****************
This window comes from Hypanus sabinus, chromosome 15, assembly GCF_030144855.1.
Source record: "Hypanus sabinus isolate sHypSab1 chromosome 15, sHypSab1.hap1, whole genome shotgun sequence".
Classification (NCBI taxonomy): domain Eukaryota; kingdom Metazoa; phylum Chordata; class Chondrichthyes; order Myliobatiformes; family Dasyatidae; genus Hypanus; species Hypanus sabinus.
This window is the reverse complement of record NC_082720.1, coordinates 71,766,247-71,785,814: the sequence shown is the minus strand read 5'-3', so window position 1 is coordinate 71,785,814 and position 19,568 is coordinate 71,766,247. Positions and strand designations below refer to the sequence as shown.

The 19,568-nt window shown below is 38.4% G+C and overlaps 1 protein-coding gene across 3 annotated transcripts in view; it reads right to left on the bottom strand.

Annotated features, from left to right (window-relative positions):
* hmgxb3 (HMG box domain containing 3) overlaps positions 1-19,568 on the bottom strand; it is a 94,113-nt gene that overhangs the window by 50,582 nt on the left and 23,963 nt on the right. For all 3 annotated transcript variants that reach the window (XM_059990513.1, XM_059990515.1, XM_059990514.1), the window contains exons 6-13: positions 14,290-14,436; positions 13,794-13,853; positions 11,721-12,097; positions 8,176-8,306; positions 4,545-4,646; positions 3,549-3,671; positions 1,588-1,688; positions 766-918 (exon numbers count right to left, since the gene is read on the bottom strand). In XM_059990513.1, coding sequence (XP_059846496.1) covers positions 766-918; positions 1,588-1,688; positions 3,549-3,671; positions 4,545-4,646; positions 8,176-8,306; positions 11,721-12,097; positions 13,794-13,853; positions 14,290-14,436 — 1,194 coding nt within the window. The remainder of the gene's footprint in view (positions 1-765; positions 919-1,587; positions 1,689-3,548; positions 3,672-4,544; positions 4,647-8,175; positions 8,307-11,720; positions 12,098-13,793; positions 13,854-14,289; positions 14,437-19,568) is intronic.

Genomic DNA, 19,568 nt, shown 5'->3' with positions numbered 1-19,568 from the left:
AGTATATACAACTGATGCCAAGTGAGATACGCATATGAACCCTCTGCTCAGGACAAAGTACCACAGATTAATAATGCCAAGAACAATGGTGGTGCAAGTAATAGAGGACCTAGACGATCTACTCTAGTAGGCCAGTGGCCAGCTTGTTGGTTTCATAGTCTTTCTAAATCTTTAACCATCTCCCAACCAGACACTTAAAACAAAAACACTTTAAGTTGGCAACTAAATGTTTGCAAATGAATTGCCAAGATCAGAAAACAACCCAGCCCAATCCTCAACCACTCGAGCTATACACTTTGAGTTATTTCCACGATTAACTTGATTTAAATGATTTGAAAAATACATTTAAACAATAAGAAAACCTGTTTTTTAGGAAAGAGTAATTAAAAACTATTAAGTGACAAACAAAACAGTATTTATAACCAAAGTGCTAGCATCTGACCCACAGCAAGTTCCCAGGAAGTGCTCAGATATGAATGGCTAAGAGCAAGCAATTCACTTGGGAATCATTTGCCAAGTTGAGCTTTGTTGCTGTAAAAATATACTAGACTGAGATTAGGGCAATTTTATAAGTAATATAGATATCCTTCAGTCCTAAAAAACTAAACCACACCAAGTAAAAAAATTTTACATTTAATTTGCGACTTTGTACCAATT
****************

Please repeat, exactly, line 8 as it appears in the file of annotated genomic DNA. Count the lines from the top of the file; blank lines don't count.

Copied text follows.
Genomic DNA, 19,568 nt, shown 5'->3' with positions numbered 1-19,568 from the left: